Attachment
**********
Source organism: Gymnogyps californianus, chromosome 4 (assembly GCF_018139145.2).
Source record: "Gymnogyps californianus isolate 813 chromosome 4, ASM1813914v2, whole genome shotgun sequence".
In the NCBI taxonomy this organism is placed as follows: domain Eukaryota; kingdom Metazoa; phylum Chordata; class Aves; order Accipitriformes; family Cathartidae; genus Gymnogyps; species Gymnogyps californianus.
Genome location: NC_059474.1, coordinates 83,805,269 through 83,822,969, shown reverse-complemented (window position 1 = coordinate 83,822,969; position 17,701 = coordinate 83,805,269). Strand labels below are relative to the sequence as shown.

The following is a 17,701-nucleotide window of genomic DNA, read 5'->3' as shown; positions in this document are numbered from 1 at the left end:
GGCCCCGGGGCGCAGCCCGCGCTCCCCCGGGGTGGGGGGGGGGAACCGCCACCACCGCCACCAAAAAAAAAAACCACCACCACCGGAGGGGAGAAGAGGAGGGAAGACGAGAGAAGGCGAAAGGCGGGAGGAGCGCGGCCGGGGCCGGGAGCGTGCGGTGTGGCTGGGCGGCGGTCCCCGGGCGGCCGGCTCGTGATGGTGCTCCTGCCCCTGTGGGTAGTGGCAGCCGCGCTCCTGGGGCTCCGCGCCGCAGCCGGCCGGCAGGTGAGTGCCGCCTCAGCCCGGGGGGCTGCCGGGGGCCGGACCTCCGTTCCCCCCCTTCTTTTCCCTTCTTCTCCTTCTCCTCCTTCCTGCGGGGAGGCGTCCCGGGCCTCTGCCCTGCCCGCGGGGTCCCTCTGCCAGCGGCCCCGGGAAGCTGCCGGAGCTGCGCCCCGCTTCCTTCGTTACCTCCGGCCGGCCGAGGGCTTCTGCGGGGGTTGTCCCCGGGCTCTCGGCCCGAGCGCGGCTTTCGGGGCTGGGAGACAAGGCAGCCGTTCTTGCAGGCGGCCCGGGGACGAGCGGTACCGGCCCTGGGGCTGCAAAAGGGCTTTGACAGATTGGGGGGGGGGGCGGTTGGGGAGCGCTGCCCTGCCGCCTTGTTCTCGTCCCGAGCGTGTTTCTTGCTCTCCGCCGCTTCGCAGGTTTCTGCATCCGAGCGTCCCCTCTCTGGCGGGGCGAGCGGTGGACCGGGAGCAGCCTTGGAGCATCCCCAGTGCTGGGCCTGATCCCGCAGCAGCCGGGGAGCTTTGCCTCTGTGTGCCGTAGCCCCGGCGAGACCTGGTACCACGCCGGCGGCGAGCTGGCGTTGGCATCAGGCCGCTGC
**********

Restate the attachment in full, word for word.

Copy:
Source organism: Gymnogyps californianus, chromosome 4 (assembly GCF_018139145.2).
Source record: "Gymnogyps californianus isolate 813 chromosome 4, ASM1813914v2, whole genome shotgun sequence".
In the NCBI taxonomy this organism is placed as follows: domain Eukaryota; kingdom Metazoa; phylum Chordata; class Aves; order Accipitriformes; family Cathartidae; genus Gymnogyps; species Gymnogyps californianus.
Genome location: NC_059474.1, coordinates 83,805,269 through 83,822,969, shown reverse-complemented (window position 1 = coordinate 83,822,969; position 17,701 = coordinate 83,805,269). Strand labels below are relative to the sequence as shown.

The following is a 17,701-nucleotide window of genomic DNA, read 5'->3' as shown; positions in this document are numbered from 1 at the left end:
GGCCCCGGGGCGCAGCCCGCGCTCCCCCGGGGTGGGGGGGGGGAACCGCCACCACCGCCACCAAAAAAAAAAACCACCACCACCGGAGGGGAGAAGAGGAGGGAAGACGAGAGAAGGCGAAAGGCGGGAGGAGCGCGGCCGGGGCCGGGAGCGTGCGGTGTGGCTGGGCGGCGGTCCCCGGGCGGCCGGCTCGTGATGGTGCTCCTGCCCCTGTGGGTAGTGGCAGCCGCGCTCCTGGGGCTCCGCGCCGCAGCCGGCCGGCAGGTGAGTGCCGCCTCAGCCCGGGGGGCTGCCGGGGGCCGGACCTCCGTTCCCCCCCTTCTTTTCCCTTCTTCTCCTTCTCCTCCTTCCTGCGGGGAGGCGTCCCGGGCCTCTGCCCTGCCCGCGGGGTCCCTCTGCCAGCGGCCCCGGGAAGCTGCCGGAGCTGCGCCCCGCTTCCTTCGTTACCTCCGGCCGGCCGAGGGCTTCTGCGGGGGTTGTCCCCGGGCTCTCGGCCCGAGCGCGGCTTTCGGGGCTGGGAGACAAGGCAGCCGTTCTTGCAGGCGGCCCGGGGACGAGCGGTACCGGCCCTGGGGCTGCAAAAGGGCTTTGACAGATTGGGGGGGGGGGCGGTTGGGGAGCGCTGCCCTGCCGCCTTGTTCTCGTCCCGAGCGTGTTTCTTGCTCTCCGCCGCTTCGCAGGTTTCTGCATCCGAGCGTCCCCTCTCTGGCGGGGCGAGCGGTGGACCGGGAGCAGCCTTGGAGCATCCCCAGTGCTGGGCCTGATCCCGCAGCAGCCGGGGAGCTTTGCCTCTGTGTGCCGTAGCCCCGGCGAGACCTGGTACCACGCCGGCGGCGAGCTGGCGTTGGCATCAGGCCGCTGC